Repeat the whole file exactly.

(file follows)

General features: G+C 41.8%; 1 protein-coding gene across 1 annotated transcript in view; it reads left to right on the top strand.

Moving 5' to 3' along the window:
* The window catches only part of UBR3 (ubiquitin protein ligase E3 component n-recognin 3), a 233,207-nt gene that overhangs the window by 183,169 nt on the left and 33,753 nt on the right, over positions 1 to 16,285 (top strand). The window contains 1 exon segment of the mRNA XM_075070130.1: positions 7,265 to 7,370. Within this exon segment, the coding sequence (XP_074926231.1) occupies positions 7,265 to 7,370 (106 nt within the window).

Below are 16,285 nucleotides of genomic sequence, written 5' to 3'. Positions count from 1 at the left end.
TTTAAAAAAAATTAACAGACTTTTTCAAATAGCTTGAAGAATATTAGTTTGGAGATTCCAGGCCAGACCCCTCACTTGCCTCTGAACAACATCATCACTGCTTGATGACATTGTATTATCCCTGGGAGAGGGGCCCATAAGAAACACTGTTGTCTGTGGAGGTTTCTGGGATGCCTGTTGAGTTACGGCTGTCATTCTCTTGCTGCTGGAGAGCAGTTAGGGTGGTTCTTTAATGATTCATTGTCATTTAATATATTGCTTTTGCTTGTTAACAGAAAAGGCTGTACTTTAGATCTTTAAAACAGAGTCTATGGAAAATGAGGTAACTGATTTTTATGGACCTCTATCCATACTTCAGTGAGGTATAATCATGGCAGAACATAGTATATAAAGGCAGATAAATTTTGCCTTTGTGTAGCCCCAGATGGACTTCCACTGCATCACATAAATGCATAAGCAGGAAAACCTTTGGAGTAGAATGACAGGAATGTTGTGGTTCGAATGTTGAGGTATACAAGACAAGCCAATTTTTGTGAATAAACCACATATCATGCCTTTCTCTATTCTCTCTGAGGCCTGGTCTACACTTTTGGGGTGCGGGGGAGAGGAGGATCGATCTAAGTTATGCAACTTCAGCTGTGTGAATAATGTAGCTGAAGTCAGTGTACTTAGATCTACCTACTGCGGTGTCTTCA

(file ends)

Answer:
General features: G+C 41.8%; 1 protein-coding gene across 1 annotated transcript in view; it reads left to right on the top strand.

Moving 5' to 3' along the window:
* The window catches only part of UBR3 (ubiquitin protein ligase E3 component n-recognin 3), a 233,207-nt gene that overhangs the window by 183,169 nt on the left and 33,753 nt on the right, over positions 1 to 16,285 (top strand). The window contains 1 exon segment of the mRNA XM_075070130.1: positions 7,265 to 7,370. Within this exon segment, the coding sequence (XP_074926231.1) occupies positions 7,265 to 7,370 (106 nt within the window).

Below are 16,285 nucleotides of genomic sequence, written 5' to 3'. Positions count from 1 at the left end.
TTTAAAAAAAATTAACAGACTTTTTCAAATAGCTTGAAGAATATTAGTTTGGAGATTCCAGGCCAGACCCCTCACTTGCCTCTGAACAACATCATCACTGCTTGATGACATTGTATTATCCCTGGGAGAGGGGCCCATAAGAAACACTGTTGTCTGTGGAGGTTTCTGGGATGCCTGTTGAGTTACGGCTGTCATTCTCTTGCTGCTGGAGAGCAGTTAGGGTGGTTCTTTAATGATTCATTGTCATTTAATATATTGCTTTTGCTTGTTAACAGAAAAGGCTGTACTTTAGATCTTTAAAACAGAGTCTATGGAAAATGAGGTAACTGATTTTTATGGACCTCTATCCATACTTCAGTGAGGTATAATCATGGCAGAACATAGTATATAAAGGCAGATAAATTTTGCCTTTGTGTAGCCCCAGATGGACTTCCACTGCATCACATAAATGCATAAGCAGGAAAACCTTTGGAGTAGAATGACAGGAATGTTGTGGTTCGAATGTTGAGGTATACAAGACAAGCCAATTTTTGTGAATAAACCACATATCATGCCTTTCTCTATTCTCTCTGAGGCCTGGTCTACACTTTTGGGGTGCGGGGGAGAGGAGGATCGATCTAAGTTATGCAACTTCAGCTGTGTGAATAATGTAGCTGAAGTCAGTGTACTTAGATCTACCTACTGCGGTGTCTTCA